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Together or apart…? - Countryside Carer


Our Countryside Carer shares her story of reuniting siblings.

My three young people, have another brother who lives in a different foster placement. When they all came into care the decision was made that, due to the brother’s closed-minded attitude and very overbearing personality, that he would be placed independently from his three siblings. At the time, this was, 100%, the correct decision. They all needed a break. The brother was very similar to dad and the negativity which had seeped down through the children was rife within him. He was aggressive and highly opinionated about the professionals around him and he wasn’t the best of influences on the other children, especially his younger brother. However, as time has gone on, and just as mine have developed and changed and grown, so has he. And so the question was raised – could these children be reunified? 


The question was actually raised by the brother himself. Over the two years we have seen him regularly and he has spent time at our he with his carer in the same way we have at his house. During the Easter holidays, I enquired as to whether a sleepover for him, at ours, would be possible. I believed this would give the children a chance to really relax and have some quality sibling time together. We visited the local farm, loved on baby animals (especially the piglets), ate pizza, played football and had a movie night with all the sweet-treat trimmings. It was lovely. Probably too lovely. As when he went home questions were raised as to why he couldn’t live with his siblings and he expressed a strong view that he would very much like to. 

Listening to the children is probably the most respectful act we can do

Brother has quite a few additional needs. These are very apparent and he is medicated for some of them. He is busy and full on but he has a heart of gold and a beautiful nature. The change since when he first came into care is phenomenal. And so, these facts were the basis for the conversation that happened between myself and my husband. Could we do this? Would it rock the boat too much? How would our birth children feel? Would it unsettle our new additions, who, are beautifully settled at the minute? And, finally, was I prepared to be fully grey before hitting 40? After some very in-depth discussions that took over our evenings for quite a few days and looking at how we would need to adapt our lives to accommodate him as successfully as possible we decided that, if nothing else, these four children deserved, at the very least, for us to explore the possibility. Let’s have the conversation. Show them that, even if it didn’t happen, we loved and respected them all enough to open ourselves to the chance of it happening. And so the conversations started. Firstly with our supervising social worker who then approached the children’s social worker and also the IRO (Independent Reviewing Officer) during the LAC reviews.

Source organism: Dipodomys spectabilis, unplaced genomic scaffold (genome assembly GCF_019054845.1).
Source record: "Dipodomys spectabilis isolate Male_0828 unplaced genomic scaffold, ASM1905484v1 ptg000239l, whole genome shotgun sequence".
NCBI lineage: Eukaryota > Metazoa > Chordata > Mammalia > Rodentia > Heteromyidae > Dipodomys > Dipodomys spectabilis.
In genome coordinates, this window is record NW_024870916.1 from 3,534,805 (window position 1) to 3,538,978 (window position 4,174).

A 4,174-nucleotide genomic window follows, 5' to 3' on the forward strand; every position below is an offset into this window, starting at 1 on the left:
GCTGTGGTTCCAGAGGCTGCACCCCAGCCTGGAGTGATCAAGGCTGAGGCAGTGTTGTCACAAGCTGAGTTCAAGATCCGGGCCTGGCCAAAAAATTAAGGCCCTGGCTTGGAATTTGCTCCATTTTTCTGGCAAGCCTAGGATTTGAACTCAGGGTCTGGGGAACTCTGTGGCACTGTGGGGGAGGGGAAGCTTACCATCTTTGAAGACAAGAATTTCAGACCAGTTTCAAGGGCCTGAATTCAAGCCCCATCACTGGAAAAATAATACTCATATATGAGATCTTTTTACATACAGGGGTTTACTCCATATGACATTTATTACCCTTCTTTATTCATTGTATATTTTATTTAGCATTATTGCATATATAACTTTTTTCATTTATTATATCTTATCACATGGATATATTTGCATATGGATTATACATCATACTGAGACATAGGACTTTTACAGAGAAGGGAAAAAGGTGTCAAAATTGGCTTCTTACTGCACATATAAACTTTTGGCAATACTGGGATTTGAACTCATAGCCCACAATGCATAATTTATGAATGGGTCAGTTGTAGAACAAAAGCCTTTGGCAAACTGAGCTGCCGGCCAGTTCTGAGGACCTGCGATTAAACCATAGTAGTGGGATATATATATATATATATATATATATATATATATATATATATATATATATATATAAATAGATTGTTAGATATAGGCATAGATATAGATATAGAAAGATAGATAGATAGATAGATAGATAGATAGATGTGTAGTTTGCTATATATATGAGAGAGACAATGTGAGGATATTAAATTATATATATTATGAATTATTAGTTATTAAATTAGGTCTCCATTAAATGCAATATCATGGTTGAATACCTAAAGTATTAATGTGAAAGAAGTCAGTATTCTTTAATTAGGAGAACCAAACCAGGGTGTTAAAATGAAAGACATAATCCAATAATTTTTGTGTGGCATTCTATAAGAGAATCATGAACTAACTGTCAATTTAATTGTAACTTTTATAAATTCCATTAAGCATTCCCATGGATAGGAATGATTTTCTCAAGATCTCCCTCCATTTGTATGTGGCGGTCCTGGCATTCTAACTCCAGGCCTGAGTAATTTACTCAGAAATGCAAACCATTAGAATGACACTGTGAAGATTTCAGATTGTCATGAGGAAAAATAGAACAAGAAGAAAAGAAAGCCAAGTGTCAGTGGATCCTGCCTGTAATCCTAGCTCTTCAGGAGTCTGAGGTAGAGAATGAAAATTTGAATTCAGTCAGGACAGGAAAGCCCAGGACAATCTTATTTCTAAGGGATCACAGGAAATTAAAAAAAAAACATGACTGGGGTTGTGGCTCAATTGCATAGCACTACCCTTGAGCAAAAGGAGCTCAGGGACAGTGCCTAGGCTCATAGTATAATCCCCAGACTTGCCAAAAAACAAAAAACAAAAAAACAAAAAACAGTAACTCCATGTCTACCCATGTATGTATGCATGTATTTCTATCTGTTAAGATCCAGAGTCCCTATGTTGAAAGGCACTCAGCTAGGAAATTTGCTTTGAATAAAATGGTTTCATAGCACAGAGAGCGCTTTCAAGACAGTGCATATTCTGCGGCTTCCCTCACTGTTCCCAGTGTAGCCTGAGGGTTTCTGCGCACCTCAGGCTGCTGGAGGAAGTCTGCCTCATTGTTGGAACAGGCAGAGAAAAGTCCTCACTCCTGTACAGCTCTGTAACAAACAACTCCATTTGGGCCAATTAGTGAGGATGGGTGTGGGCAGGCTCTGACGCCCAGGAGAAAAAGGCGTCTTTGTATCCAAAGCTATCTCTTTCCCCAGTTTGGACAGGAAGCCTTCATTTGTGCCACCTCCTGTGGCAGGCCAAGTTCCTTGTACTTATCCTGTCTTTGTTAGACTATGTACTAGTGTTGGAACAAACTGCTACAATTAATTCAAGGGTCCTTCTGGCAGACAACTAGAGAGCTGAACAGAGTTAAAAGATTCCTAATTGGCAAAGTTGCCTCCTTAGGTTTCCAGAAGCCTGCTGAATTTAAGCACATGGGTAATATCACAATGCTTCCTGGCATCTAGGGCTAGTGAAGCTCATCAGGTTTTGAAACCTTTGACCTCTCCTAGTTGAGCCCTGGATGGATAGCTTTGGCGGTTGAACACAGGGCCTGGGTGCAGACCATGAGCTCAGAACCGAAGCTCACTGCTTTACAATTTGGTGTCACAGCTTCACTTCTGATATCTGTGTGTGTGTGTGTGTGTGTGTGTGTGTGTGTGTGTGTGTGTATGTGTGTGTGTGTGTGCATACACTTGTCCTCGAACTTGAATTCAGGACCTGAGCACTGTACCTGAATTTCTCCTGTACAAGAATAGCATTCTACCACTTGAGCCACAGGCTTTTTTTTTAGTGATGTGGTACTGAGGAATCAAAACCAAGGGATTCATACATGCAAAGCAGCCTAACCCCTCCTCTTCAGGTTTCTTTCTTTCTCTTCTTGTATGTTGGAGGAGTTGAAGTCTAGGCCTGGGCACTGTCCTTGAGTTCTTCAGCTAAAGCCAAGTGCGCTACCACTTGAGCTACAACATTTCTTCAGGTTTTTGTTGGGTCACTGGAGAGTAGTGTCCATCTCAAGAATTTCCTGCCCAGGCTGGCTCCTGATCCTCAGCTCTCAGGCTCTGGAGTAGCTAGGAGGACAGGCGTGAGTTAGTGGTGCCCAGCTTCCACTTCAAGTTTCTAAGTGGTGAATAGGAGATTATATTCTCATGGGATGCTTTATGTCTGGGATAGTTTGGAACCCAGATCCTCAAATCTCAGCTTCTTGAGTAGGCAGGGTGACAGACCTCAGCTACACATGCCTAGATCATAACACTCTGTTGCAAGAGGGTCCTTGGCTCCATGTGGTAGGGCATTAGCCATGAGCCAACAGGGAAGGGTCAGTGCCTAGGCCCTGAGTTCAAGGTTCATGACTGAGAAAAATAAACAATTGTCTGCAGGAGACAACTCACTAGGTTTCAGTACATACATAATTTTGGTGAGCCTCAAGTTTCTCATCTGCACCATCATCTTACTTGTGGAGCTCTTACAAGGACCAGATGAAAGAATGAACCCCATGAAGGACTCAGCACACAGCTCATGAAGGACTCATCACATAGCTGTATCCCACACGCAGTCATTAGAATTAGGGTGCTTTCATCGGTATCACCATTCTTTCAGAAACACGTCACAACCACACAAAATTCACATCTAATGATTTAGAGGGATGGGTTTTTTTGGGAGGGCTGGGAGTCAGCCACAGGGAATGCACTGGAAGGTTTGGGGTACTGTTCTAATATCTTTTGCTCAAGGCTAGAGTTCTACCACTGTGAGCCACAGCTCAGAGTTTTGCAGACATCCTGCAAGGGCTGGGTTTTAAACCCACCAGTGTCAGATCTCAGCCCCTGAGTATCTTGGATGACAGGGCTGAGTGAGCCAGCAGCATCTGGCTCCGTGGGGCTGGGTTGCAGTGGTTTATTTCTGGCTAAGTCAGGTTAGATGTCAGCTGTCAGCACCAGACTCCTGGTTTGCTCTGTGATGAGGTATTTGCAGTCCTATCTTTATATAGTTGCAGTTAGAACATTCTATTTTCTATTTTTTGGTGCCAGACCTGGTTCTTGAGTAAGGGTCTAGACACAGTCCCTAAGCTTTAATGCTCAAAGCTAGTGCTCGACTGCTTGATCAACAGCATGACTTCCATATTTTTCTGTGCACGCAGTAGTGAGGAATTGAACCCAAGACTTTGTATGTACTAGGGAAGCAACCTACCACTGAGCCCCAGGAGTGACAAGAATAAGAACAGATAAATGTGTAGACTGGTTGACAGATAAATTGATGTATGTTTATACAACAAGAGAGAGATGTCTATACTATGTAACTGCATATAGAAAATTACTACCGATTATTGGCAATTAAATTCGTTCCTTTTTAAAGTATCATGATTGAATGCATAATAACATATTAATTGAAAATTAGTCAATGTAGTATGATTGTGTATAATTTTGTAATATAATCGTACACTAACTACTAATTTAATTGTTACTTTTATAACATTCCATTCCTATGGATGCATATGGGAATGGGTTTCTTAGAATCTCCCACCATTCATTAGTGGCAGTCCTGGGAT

Since those initial conversations we have had a small interview/chat with the children’s social worker who asked questions about how the children interacted together during visits and also our (mainly my) experience with dealing with children with additional needs. As a teacher, my experience has been pretty varied and extensive so I had a lot to share in that regard. The conversations are still in the beginning stages but the children’s social worker is now completing a “Together or Apart’ assessment which will decided whether or not the children should be….together or apart. It won’t be a quick turn around if they are to be reunited and due to Brother’s additional needs the transition (if it happened) would need to be carefully navigated and we don’t even know if it is in their best interests to live together but, at least now, the four of them will know that someone had that conversation. That we were willing to invest in them even more than we already have. The assessment will be on file and they will then have answers when older as to why they weren’t placed together. Listening to the children is probably the most respectful act we can do and honouring their voice is priceless.


Fostering stories


  • Foster Carer
  • Siblings

Date published

16 November 2022

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